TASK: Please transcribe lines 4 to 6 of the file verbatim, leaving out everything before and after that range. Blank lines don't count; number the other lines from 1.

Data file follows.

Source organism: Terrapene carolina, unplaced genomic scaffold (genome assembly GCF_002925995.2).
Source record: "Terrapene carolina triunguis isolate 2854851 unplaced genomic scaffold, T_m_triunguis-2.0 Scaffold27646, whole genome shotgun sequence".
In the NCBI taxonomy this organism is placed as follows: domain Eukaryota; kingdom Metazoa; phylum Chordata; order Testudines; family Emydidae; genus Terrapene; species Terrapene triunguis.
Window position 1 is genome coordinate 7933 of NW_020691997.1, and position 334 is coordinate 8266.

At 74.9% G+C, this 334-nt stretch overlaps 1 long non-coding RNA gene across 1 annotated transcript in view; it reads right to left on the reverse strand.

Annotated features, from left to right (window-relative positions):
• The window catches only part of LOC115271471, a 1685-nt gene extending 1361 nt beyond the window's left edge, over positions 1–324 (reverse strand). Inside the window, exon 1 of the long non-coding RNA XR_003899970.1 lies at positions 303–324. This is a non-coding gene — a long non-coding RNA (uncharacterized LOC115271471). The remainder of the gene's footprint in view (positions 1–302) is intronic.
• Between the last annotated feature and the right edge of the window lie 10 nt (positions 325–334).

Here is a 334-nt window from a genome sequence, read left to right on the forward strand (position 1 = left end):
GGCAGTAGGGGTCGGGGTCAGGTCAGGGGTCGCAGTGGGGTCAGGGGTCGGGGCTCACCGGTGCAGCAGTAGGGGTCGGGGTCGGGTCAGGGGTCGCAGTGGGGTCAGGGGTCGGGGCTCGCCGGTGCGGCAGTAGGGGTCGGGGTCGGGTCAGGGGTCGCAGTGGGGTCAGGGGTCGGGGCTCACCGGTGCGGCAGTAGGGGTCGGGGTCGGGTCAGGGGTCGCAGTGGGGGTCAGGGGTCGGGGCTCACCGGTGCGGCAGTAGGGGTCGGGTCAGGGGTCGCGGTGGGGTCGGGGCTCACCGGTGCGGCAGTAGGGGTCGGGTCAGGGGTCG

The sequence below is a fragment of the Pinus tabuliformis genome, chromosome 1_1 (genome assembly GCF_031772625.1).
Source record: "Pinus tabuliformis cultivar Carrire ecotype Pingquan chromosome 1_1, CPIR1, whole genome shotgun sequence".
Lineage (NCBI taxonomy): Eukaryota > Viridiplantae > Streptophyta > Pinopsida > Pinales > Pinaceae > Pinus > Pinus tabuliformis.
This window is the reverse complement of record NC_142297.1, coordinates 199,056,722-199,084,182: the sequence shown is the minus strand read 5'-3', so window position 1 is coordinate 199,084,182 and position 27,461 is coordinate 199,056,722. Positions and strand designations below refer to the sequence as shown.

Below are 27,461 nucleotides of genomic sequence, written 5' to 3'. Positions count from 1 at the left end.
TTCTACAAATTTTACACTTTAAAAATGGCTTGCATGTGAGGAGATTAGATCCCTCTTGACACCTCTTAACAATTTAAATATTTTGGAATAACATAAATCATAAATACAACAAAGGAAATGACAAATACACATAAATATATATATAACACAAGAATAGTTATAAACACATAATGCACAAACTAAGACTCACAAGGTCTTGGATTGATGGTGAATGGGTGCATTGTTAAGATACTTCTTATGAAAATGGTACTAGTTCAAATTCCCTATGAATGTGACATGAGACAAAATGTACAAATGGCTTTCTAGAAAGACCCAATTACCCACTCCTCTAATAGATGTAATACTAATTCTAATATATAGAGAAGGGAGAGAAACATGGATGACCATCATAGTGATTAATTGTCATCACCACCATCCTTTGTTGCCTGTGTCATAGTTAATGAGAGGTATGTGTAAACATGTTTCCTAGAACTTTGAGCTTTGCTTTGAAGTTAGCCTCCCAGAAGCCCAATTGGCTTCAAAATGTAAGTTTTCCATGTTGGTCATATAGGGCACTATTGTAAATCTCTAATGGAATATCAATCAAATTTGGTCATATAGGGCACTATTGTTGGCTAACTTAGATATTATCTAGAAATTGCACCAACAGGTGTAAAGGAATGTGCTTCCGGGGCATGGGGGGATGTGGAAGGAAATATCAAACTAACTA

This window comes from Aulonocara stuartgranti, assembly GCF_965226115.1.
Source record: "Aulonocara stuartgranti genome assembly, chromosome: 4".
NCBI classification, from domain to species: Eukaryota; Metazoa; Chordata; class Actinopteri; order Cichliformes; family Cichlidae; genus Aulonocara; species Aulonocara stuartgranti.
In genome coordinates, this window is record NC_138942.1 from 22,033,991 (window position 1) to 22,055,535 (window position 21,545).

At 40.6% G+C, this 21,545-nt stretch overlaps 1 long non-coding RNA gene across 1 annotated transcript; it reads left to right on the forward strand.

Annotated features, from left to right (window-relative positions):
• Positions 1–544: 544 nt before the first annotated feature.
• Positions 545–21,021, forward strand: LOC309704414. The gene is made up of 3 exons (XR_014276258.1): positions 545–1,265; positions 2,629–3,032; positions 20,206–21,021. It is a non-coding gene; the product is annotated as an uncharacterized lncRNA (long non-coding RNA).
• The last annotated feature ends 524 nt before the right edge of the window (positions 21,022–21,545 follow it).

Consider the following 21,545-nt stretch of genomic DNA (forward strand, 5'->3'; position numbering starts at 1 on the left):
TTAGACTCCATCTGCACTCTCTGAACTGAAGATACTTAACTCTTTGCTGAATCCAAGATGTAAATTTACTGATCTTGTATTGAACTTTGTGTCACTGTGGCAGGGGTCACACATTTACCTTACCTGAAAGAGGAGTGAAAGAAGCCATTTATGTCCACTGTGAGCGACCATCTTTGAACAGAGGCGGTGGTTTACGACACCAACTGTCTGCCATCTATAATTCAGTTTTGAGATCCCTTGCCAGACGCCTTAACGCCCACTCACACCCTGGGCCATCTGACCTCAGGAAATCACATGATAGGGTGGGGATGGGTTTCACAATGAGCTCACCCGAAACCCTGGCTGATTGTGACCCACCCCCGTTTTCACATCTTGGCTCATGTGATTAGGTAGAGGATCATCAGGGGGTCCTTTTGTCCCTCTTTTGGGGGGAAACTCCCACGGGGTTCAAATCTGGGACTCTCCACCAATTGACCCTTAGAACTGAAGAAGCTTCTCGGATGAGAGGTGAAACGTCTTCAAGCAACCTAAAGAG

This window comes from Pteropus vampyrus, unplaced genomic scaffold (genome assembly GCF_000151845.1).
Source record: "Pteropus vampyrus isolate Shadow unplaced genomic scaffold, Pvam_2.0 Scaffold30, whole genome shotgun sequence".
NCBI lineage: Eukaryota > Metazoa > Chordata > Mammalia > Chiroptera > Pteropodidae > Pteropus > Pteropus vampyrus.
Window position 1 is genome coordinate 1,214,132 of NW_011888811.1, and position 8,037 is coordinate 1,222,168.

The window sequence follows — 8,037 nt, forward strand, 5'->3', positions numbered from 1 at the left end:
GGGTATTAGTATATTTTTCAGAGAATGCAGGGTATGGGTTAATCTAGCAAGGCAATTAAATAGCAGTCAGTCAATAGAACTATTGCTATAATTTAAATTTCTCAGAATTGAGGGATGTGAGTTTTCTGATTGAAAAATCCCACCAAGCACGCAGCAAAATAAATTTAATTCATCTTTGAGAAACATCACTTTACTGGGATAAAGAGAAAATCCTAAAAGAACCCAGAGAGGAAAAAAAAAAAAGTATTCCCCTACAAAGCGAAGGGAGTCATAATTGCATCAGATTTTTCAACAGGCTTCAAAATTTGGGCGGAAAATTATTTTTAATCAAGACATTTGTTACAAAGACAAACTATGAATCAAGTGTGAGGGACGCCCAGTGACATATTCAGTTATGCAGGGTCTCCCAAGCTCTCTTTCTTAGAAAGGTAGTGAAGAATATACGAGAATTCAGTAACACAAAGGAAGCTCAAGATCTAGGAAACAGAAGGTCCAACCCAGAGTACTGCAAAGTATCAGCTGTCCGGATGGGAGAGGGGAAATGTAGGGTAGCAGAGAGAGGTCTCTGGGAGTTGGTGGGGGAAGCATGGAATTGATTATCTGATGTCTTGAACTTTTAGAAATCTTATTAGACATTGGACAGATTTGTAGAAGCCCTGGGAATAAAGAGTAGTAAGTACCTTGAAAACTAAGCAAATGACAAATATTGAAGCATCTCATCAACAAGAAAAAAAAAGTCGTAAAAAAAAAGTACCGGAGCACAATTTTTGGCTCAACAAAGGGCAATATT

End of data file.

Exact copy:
Window position 1 is genome coordinate 7933 of NW_020691997.1, and position 334 is coordinate 8266.

At 74.9% G+C, this 334-nt stretch overlaps 1 long non-coding RNA gene across 1 annotated transcript in view; it reads right to left on the reverse strand.

Annotated features, from left to right (window-relative positions):